Are these the final few days of the Scottish wildcat, currently numbering perhaps as few as 35 scattered beasts? That is the fear of some supporters of Scotland’s most vivid species, and it is leading to an almighty row over a creature that has graced the Highlands for around 10,000 years. The argument relates to a deceptively simple question: when is a wildcat not a wildcat?
The wildcat’s imminent extinction may have been camouflaged from our consciousness by the existence of a counterfeit cat – a feline facsimile that looks like a wildcat but whose genealogy is far from pure. Staring implacably from the midst of rock and heather it will do for the postcards and tea-towels. And if it looks like a wildcat, then why should the rest of us worry about its lineage?
Last week the Scottish government and its leading environmental agency, Scottish Natural Heritage, in response to insistent calls for action to be taken to protect this endangered species, announced a £2m, six-year strategic plan to reverse the decline in numbers by reducing cross-breeding with domestic and feral cats and curbing exposure to feline diseases.
No stone, it seems, will be left unturned in seeking to preserve this beastie and all the usual key words were present and correct: “targeted”, “outcomes” and “viable”. “A conservation breeding programme will be set up to reinforce wild populations in the future,” SNH insisted, “and scientists will also carry out further research to improve understanding of wildcat ecology and genetics.” But it’s the presence also of phrases such as “distinct groups” and “relaxed definitions” that fuel the suspicion that saving the pure, un-hybridised Scottish wildcat may not be on the government agenda.
The government masterplan is as fake as the DNA of the hybrids masquerading as pure-bloods, said Steve Piper, founder of the Scottish Wildcat Association and the country’s foremost authority on the preservation of the species.
In short, anything that looks roughly two-thirds wildcat will be classified as a wildcat, so in the time it takes to say “re-contextualised” the population has ballooned from 35 individuals to thousands; quite a few pet cat owners worldwide will be waking up tomorrow morning to find they have a government-approved Scottish wildcat purring at the end of the bed.
According to Piper, the government and Scottish Natural Heritage studiously avoided almost all mention of the pure wildcat. So is the government and its main species conservation body signalling, by stealth, the extinction of the unalloyed, pure Scottish wildcat?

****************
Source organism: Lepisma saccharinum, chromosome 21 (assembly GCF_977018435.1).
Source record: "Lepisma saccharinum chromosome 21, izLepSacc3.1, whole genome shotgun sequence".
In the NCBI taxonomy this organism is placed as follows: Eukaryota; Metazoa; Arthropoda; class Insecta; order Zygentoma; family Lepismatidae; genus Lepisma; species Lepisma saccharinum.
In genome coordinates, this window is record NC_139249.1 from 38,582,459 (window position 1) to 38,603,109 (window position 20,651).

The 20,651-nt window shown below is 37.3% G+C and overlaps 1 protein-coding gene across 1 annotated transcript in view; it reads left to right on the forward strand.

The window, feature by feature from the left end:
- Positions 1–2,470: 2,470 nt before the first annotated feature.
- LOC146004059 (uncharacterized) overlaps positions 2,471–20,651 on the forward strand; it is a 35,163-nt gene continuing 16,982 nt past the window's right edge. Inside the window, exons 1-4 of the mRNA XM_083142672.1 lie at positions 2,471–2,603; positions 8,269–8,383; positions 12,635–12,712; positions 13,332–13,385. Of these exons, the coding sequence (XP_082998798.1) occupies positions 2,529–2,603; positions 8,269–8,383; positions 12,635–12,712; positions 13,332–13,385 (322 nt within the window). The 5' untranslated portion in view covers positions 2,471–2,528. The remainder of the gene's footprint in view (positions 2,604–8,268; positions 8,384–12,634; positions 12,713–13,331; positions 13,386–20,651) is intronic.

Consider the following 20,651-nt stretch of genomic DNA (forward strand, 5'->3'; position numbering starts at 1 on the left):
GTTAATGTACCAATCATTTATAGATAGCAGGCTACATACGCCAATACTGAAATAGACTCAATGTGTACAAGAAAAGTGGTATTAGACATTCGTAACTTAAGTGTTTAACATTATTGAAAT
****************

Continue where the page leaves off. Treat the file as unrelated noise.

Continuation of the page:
“I don’t think that’s overstating it,” said Piper. “They are certainly looking in all the wrong places. If it diverted just a few hundred thousand of its £2m or so to efforts currently being made in the Ardnamurchan peninsula, where the Scottish Wildcat Association has been working to breed the last cats in isolation, the final few dozen might yet have a future. It seems, though, that they are simply not prepared to take the risk of spending that money without the guarantee of success.”
In effect, the government stands accused of lowering the bar so that it can include an ornamental wildcat which will remain capable of bewitching the tourists.
The uncertain fate of an emblematic creature is in stark contrast to the upturn in fortunes of some of Europe’s other famous animals. Important research conducted by a conservation group that includes the Zoological Society of London points to startling increases in numbers of species such as bears, wolves, lynx, eagles and vultures. Targeted protection against hunting and poaching, along with rural depopulation, have been critical in this process.
Scottish Natural Heritage is unflinching in the face of the criticism. A spokesman said simply: “Steve Piper’s opinion is not one that we share. And we’ve no idea where he gets his figures from.”
This ought to matter a great deal to Scotland and its sense of itself. While the Highlands sustains several famous animals, almost all of them can also be found in other countries. The Scottish wildcat is unique to Scotland. It cannot stand to be around humans or their habitats, and thrives on its own, hunting rabbits, birds and rodents. The hybridised wildcat, though, will exhibit few such solitary tendencies.
As the last few Scottish wildcats run free and un-intruded upon in one of the world’s wildest neighbourhoods, a few hundred miles away two of another threatened species, the giant panda, are reduced to a grotesque circus act eating bamboo and playing hide and seek with a million rubbernecks.
The Edinburgh Zoological Society committed £8m of public money (it’s a charity) to hire a Chinese circus act. The same amount of money might give a unique Scottish species a sporting chance of survival. But if it is to disappear, better that it does so running free in a bleak wilderness and not before a wretched human audience in a glass menagerie.
This article was written by Kevin McKenna for the Guardian.